Nerve palsies can be the result of direct trauma from pin placement or the amount of traction applied. Medial frontal bone pin placement risks injury to the supraorbital or supratrochlear nerves. The most common neurologic injury associated with traction is cranial nerve VI palsy, which is manifested by loss of lateral gaze and diplopia.18 Other common cranial nerve palsies resulting from traction include nerves IX, X, and XII, which are thought to be the most vulnerable to traction because of their oblique course within the cranium, placing them at risk for compression where they exit the foramen.19 Ginsburg and Bassett6 reported on a patient who underwent a pretraction anterior release. On day 5 of traction (39% of body weight) the patient presented with a bilateral hypoglossal nerve injury. The palsy completely resolved with reduced traction. Neurologic deficits are treated by reducing the traction weight until symptoms resolve. Weight can then be gradually increased with close monitoring for a return of symptoms. No permanent neurologic deficits as a result of HGT have been reported.

The location of preexisting subcutaneous implants must be noted when planning pin placement for HGT. Blakeney and D’Amato7 reported on a patient with neuromuscular scoliosis and a ventriculoperitoneal shunt placement who underwent a posterior release followed by HGT, which was gradually increased to 45% of body weight. After 6 weeks of traction, a surveillance radiograph demonstrated fracture of the ventriculoperitoneal shunt, which required surgical repair. During the repair procedure, it was noted that the fracture was likely a result of traction.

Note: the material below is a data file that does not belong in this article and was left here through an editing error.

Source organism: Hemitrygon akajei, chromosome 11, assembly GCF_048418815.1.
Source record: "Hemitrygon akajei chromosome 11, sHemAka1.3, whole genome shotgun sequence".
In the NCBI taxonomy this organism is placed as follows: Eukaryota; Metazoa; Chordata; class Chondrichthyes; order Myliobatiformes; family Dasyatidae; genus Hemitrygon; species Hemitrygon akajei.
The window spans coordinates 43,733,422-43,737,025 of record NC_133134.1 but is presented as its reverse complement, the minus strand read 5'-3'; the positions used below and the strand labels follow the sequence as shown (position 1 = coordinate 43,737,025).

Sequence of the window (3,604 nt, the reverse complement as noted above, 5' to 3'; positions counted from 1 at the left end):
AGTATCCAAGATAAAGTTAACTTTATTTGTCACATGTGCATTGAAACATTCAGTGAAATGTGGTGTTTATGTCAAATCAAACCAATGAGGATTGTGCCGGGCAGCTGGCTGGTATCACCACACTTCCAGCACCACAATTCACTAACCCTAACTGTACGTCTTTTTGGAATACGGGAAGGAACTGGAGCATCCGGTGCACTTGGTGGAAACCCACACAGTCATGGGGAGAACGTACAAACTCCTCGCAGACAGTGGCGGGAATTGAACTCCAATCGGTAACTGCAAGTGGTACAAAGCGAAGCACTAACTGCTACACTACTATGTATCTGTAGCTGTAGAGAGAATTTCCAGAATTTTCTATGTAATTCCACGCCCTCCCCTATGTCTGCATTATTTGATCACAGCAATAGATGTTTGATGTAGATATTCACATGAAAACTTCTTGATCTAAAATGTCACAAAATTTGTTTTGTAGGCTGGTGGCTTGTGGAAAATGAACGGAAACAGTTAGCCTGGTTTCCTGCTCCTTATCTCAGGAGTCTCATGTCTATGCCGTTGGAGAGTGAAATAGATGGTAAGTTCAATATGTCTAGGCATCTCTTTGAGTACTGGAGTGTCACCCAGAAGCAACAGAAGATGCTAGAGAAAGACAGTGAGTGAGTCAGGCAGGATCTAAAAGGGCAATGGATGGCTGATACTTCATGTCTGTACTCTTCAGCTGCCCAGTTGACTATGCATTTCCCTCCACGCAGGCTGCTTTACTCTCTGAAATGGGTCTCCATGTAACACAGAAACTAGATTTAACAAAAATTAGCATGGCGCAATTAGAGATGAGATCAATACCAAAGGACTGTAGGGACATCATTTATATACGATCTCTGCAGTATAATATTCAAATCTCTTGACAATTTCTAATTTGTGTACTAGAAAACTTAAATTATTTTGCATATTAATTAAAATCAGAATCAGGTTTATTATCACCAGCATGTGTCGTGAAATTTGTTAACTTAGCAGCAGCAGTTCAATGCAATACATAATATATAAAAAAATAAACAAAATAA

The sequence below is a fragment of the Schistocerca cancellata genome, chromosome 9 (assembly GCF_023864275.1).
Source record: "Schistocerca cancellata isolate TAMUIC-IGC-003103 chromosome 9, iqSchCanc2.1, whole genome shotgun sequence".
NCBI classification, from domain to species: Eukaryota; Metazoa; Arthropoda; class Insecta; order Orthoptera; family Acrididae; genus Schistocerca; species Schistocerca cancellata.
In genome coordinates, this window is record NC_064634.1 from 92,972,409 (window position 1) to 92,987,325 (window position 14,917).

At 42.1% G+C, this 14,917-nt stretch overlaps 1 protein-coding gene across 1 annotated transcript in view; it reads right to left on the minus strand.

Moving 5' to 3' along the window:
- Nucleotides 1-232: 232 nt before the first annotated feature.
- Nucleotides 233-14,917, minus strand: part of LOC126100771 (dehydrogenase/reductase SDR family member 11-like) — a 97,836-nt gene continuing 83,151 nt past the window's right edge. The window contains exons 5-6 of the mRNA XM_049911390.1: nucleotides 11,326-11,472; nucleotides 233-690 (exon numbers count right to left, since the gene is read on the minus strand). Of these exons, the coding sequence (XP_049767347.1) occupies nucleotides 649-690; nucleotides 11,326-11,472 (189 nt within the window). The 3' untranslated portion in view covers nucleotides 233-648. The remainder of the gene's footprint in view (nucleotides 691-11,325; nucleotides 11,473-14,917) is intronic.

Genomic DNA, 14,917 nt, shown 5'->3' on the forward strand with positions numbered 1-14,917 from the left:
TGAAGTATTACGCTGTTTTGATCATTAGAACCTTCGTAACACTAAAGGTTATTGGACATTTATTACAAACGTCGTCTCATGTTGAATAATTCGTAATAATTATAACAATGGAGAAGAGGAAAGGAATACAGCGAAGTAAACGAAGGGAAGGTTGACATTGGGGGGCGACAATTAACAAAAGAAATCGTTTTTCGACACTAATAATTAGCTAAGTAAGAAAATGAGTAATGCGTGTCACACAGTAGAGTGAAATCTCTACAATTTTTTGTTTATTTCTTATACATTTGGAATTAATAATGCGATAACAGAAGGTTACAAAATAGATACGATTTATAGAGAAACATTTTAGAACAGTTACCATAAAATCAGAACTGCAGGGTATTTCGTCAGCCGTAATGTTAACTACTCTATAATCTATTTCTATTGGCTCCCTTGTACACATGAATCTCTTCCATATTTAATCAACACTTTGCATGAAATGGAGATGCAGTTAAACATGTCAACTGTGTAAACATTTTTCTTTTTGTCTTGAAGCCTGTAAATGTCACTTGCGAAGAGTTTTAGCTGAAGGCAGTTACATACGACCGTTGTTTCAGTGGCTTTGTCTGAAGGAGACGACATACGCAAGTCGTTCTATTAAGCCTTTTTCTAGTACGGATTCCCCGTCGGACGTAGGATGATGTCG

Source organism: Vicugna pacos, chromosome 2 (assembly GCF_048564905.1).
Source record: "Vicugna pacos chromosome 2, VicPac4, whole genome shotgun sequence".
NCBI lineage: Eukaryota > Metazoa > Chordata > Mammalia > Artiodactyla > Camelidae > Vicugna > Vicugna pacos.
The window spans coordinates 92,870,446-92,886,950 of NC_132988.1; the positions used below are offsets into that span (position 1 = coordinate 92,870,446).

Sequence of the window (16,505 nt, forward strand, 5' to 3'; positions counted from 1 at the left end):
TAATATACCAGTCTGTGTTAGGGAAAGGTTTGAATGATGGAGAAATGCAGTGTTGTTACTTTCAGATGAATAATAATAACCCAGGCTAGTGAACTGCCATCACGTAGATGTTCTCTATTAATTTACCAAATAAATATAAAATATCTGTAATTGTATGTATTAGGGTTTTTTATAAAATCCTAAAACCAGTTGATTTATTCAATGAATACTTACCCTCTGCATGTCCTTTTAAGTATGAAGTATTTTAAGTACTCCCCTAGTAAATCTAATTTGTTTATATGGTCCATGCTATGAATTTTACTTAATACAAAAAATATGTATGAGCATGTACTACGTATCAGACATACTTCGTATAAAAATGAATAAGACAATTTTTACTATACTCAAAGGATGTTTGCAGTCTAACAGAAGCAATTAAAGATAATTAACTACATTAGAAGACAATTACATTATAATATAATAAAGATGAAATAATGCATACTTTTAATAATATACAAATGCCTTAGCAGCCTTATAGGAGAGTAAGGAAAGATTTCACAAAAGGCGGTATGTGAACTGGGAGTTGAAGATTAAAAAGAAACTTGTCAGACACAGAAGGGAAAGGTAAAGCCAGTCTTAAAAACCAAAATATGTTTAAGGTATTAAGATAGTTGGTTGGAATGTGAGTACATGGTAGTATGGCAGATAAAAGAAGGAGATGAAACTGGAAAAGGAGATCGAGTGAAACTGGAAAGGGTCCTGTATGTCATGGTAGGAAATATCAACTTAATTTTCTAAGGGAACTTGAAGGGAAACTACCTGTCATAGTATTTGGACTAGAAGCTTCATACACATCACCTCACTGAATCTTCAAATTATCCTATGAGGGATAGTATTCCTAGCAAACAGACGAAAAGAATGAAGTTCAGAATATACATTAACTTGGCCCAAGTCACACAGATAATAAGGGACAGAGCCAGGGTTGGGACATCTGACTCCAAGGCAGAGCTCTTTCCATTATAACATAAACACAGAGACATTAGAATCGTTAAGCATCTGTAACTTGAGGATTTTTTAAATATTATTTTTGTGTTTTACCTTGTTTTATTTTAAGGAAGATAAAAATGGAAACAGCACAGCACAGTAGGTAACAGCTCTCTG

The most common complications associated with HGT are pin-site infection and pin loosening.2-5,8,9 Typically, pin-site infection is successfully treated with oral antibiotics. Loose pins can either be retightened or exchanged, depending on surgeon preference. Pin exchange does not require complete revision of the halo but may require sedation or general anesthesia.

At our institution, the preferred method for HGT includes placing the halo under anesthesia (Figure 1). The pins are placed as described by D’Astous and Sanders.1 Anterior pins are placed 1 cm above the lateral portion of the eyebrow. Medial placement risks injury to the supraorbital and supratrochlear nerves, and lateral placement may impinge on the muscles of mastication. Posterior pins are placed 1 cm above and just posterior to the pinna. Focal hair removal is not required but may facilitate pin placement. Skin incisions are not necessary. An experienced orthopaedic technician should be present for assistance. Typically, two pins are placed on either side in the frontal bone, and one or two pins are placed posteriorly on either side, for a total of six to eight pins (Figure 2).